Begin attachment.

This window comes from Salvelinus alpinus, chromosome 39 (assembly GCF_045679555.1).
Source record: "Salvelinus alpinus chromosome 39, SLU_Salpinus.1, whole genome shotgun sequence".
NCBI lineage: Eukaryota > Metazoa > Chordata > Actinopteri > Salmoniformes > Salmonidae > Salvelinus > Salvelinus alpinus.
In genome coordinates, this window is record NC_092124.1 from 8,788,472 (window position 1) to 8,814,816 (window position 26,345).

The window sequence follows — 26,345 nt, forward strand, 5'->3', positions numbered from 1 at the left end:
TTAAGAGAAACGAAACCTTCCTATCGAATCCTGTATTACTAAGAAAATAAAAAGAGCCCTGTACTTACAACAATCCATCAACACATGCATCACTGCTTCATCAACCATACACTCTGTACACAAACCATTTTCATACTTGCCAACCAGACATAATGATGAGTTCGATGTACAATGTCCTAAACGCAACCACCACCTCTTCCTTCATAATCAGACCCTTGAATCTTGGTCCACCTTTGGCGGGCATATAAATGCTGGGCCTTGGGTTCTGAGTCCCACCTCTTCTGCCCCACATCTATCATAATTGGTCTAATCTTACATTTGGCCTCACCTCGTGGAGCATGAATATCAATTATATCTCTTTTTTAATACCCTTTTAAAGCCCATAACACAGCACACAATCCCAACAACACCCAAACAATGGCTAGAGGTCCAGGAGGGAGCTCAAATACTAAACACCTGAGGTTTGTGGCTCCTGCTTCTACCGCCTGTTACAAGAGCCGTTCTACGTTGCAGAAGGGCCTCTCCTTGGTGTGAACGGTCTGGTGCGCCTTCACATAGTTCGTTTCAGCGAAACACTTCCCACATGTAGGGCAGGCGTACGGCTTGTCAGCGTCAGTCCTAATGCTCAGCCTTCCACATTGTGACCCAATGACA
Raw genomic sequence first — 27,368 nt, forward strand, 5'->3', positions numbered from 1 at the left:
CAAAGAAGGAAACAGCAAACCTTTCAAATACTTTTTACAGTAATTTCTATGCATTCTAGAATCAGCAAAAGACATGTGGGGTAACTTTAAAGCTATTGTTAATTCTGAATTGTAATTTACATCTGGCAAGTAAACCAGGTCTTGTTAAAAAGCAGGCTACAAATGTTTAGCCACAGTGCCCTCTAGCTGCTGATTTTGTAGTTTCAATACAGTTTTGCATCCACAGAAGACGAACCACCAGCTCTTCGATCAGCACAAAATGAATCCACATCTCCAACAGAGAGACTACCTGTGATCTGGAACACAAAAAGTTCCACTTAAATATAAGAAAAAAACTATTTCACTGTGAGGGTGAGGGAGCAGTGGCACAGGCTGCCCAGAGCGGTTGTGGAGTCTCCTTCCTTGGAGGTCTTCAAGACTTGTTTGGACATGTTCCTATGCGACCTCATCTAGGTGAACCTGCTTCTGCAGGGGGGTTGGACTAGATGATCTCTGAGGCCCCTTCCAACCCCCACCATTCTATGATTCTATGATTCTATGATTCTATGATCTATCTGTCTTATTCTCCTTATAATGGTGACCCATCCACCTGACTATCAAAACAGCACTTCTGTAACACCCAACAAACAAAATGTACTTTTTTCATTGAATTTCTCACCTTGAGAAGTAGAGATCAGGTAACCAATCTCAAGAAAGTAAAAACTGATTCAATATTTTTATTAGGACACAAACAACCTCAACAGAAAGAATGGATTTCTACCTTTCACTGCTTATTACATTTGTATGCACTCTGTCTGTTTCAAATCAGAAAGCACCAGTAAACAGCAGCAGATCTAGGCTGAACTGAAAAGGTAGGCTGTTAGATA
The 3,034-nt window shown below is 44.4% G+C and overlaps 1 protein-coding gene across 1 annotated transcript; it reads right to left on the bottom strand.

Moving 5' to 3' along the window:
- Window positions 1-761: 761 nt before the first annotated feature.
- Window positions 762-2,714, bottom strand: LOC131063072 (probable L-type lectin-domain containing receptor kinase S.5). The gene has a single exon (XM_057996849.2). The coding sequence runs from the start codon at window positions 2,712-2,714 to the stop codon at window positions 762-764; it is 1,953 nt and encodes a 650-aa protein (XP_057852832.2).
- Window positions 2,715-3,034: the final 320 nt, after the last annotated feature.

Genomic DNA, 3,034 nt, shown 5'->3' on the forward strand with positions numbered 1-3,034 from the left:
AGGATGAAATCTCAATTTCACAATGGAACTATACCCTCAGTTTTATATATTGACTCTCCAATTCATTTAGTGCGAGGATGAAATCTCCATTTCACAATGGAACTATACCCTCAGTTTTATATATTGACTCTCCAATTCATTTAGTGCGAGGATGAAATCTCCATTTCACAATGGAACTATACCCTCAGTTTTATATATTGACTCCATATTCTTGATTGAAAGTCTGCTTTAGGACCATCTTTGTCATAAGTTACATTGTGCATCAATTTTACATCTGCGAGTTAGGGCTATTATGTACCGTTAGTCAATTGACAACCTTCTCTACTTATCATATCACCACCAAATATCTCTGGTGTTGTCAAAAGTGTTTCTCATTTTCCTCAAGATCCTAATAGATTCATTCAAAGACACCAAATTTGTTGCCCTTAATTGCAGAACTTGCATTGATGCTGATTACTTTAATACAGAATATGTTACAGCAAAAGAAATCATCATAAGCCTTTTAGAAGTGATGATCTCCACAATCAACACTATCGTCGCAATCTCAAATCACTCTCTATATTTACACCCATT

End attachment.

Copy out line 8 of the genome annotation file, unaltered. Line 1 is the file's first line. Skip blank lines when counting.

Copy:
CAAAGAAGGAAACAGCAAACCTTTCAAATACTTTTTACAGTAATTTCTATGCATTCTAGAATCAGCAAAAGACATGTGGGGTAACTTTAAAGCTATTGTTAATTCTGAATTGTAATTTACATCTGGCAAGTAAACCAGGTCTTGTTAAAAAGCAGGCTACAAATGTTTAGCCACAGTGCCCTCTAGCTGCTGATTTTGTAGTTTCAATACAGTTTTGCATCCACAGAAGACGAACCACCAGCTCTTCGATCAGCACAAAATGAATCCACATCTCCAACAGAGAGACTACCTGTGATCTGGAACACAAAAAGTTCCACTTAAATATAAGAAAAAAACTATTTCACTGTGAGGGTGAGGGAGCAGTGGCACAGGCTGCCCAGAGCGGTTGTGGAGTCTCCTTCCTTGGAGGTCTTCAAGACTTGTTTGGACATGTTCCTATGCGACCTCATCTAGGTGAACCTGCTTCTGCAGGGGGGTTGGACTAGATGATCTCTGAGGCCCCTTCCAACCCCCACCATTCTATGATTCTATGATTCTATGATTCTATGATCTATCTGTCTTATTCTCCTTATAATGGTGACCCATCCACCTGACTATCAAAACAGCACTTCTGTAACACCCAACAAACAAAATGTACTTTTTTCATTGAATTTCTCACCTTGAGAAGTAGAGATCAGGTAACCAATCTCAAGAAAGTAAAAACTGATTCAATATTTTTATTAGGACACAAACAACCTCAACAGAAAGAATGGATTTCTACCTTTCACTGCTTATTACATTTGTATGCACTCTGTCTGTTTCAAATCAGAAAGCACCAGTAAACAGCAGCAGATCTAGGCTGAACTGAAAAGGTAGGCTGTTAGATA